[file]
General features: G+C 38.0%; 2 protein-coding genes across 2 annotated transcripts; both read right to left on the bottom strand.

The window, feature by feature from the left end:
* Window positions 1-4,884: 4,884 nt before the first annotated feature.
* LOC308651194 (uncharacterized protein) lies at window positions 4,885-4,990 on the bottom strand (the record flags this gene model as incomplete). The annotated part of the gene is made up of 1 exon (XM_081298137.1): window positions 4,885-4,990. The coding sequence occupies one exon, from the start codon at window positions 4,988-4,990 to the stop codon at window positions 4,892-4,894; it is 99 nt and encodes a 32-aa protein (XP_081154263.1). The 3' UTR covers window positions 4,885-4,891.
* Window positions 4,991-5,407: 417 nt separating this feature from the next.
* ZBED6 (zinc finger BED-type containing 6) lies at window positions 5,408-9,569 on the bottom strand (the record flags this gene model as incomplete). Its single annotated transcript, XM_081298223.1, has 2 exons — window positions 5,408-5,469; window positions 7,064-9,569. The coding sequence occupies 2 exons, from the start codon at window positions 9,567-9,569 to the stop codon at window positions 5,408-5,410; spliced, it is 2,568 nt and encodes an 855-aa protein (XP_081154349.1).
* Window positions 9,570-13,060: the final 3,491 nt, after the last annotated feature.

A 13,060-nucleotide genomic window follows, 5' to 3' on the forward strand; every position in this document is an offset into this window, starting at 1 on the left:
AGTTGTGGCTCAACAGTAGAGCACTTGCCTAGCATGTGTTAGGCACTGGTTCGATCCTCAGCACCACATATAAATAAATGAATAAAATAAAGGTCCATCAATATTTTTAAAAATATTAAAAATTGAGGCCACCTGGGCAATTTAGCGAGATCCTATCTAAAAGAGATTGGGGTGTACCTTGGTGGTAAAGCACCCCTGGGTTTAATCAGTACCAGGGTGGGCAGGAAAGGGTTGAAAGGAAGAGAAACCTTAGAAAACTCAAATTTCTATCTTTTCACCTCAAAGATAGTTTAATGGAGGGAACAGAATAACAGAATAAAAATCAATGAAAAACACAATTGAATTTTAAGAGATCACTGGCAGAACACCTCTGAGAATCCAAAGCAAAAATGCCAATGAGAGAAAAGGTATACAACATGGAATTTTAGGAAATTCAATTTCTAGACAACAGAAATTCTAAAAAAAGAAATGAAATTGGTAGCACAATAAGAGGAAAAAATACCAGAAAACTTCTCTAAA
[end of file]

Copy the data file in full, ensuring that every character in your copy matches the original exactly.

General features: G+C 38.0%; 2 protein-coding genes across 2 annotated transcripts; both read right to left on the bottom strand.

The window, feature by feature from the left end:
* Window positions 1-4,884: 4,884 nt before the first annotated feature.
* LOC308651194 (uncharacterized protein) lies at window positions 4,885-4,990 on the bottom strand (the record flags this gene model as incomplete). The annotated part of the gene is made up of 1 exon (XM_081298137.1): window positions 4,885-4,990. The coding sequence occupies one exon, from the start codon at window positions 4,988-4,990 to the stop codon at window positions 4,892-4,894; it is 99 nt and encodes a 32-aa protein (XP_081154263.1). The 3' UTR covers window positions 4,885-4,891.
* Window positions 4,991-5,407: 417 nt separating this feature from the next.
* ZBED6 (zinc finger BED-type containing 6) lies at window positions 5,408-9,569 on the bottom strand (the record flags this gene model as incomplete). Its single annotated transcript, XM_081298223.1, has 2 exons — window positions 5,408-5,469; window positions 7,064-9,569. The coding sequence occupies 2 exons, from the start codon at window positions 9,567-9,569 to the stop codon at window positions 5,408-5,410; spliced, it is 2,568 nt and encodes an 855-aa protein (XP_081154349.1).
* Window positions 9,570-13,060: the final 3,491 nt, after the last annotated feature.

A 13,060-nucleotide genomic window follows, 5' to 3' on the forward strand; every position in this document is an offset into this window, starting at 1 on the left:
AGTTGTGGCTCAACAGTAGAGCACTTGCCTAGCATGTGTTAGGCACTGGTTCGATCCTCAGCACCACATATAAATAAATGAATAAAATAAAGGTCCATCAATATTTTTAAAAATATTAAAAATTGAGGCCACCTGGGCAATTTAGCGAGATCCTATCTAAAAGAGATTGGGGTGTACCTTGGTGGTAAAGCACCCCTGGGTTTAATCAGTACCAGGGTGGGCAGGAAAGGGTTGAAAGGAAGAGAAACCTTAGAAAACTCAAATTTCTATCTTTTCACCTCAAAGATAGTTTAATGGAGGGAACAGAATAACAGAATAAAAATCAATGAAAAACACAATTGAATTTTAAGAGATCACTGGCAGAACACCTCTGAGAATCCAAAGCAAAAATGCCAATGAGAGAAAAGGTATACAACATGGAATTTTAGGAAATTCAATTTCTAGACAACAGAAATTCTAAAAAAAGAAATGAAATTGGTAGCACAATAAGAGGAAAAAATACCAGAAAACTTCTCTAAA